Note the bindweed seedling that persisted under black heavy weight landscape fabric. The fabric was placed in early June and temperatures were in the 90’s multiple times this season.

There is still time to plant cover crops.  I planted a mix of winter rye, hairy vetch, crimson clover and forage radish.   This mix will require intensive management in spring, but will persist over winter and provide multiple soil health benefits.

 

To find out about cover crops, fall vegetable planting as well as many other topics there will be a class on Fall Garden Projects to Benefit the Spring Garden at Grandview Heights Public Library on Tuesday October 16th, at 7pm. 

 

Fall Garden Projects

 

It is common to not really want to think about additional work at the end of a gardening season, especially one that had as many heat and water challenges as this season did, but fall is the best time to do many things in the garden that if you wait for spring, you lose your best chance.

The best things to do in Fall to prepare for Spring include:

  1. Remove the old/dead/unwanted plants
  2. Soil Test an amend the soil
  3. Make a compost pile
  4. Start or expand a new garden
  5. Clean your tools
  6. Plant a cover crop
  7. Keep good records and assess what worked

Lets go over them one at a time.

  1.  Removing the old/dead/unwanted plants is common sense, but I commonly see leftover plants come spring time and that can set you back when you want to plant.  Remove all plants that will not be overwintered,  pitch any that have disease or seeds or might be a problem in a compost pile(like thistle, dandelion, or bindweed)  Most diseases are fungal and produce spores.  These spores will become next years disease if left alone.  Do yourself and your plants a favor by removing them.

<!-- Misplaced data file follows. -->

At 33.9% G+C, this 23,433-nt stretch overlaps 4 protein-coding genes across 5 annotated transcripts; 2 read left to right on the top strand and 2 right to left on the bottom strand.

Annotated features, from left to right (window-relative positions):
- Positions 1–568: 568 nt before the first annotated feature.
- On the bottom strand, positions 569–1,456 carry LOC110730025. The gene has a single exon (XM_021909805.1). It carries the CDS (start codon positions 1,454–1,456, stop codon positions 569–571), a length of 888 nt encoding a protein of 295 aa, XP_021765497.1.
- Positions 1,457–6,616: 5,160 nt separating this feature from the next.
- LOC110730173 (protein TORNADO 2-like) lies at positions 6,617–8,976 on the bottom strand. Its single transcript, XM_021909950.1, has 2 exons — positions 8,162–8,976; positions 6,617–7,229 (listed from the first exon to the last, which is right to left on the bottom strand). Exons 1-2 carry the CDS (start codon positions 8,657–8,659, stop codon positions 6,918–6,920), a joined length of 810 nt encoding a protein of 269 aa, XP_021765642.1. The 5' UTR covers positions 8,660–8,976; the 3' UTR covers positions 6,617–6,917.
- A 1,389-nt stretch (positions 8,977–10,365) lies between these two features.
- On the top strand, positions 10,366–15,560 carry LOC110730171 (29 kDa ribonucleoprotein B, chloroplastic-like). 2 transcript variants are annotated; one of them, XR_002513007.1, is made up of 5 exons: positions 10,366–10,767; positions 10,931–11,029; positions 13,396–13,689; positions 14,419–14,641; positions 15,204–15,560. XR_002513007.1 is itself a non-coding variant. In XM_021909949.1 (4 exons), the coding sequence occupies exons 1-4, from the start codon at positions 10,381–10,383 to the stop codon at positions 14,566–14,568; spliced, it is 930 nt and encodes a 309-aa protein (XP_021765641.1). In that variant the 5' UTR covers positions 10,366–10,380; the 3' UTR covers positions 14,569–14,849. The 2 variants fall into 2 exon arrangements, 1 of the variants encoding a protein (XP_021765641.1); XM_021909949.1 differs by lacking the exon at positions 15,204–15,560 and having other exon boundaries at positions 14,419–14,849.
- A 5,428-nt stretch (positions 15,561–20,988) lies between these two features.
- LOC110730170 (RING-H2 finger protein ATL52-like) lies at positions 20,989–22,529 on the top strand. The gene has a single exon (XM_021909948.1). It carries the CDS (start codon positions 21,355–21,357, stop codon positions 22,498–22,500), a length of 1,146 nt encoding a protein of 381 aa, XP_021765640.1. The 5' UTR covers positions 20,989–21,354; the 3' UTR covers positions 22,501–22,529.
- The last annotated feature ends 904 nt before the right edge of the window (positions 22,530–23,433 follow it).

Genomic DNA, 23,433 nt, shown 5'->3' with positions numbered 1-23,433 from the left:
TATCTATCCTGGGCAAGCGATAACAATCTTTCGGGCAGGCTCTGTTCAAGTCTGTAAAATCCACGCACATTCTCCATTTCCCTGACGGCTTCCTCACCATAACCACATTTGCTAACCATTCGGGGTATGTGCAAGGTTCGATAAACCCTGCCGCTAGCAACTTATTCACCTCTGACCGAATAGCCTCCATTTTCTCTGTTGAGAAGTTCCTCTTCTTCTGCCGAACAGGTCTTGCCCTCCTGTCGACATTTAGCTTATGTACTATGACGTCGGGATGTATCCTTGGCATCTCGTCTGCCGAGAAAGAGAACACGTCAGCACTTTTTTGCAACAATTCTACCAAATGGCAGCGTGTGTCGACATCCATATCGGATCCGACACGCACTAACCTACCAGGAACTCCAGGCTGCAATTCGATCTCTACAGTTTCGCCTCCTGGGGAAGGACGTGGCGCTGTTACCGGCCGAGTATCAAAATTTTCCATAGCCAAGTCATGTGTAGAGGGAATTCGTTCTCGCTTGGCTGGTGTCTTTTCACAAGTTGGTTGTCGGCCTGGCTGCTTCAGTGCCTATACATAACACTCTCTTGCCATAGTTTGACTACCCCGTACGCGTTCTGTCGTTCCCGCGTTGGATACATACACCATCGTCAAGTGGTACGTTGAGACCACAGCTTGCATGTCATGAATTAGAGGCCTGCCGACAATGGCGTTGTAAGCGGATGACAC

Most of the problems affecting tomatoes are fungal diseases. The spores can live in the infected plant material. This needs discarded and not composted. Crop rotate from this spot for three years.

    Clean up is not only for disease management, but also for weed management. The tomatoes that have fallen on the ground, if ripe, will become next year’s weeds.

    The fence and plasticulture will be left in place to solarize for a week or so for disease management then cleaned and stored for next year’s use.

  2. The next thing to do after you have cleared the garden is to think about what soil amendments you can add will help for next year.   Their are several things that can be added:
    • Lyme
    • Compost
    • Leaves
    • Wood Ashes
    • Fertilizer
    • Manure
      • The best way to determine what you need is by doing a soil test.  We have soil test kits for sale in the office.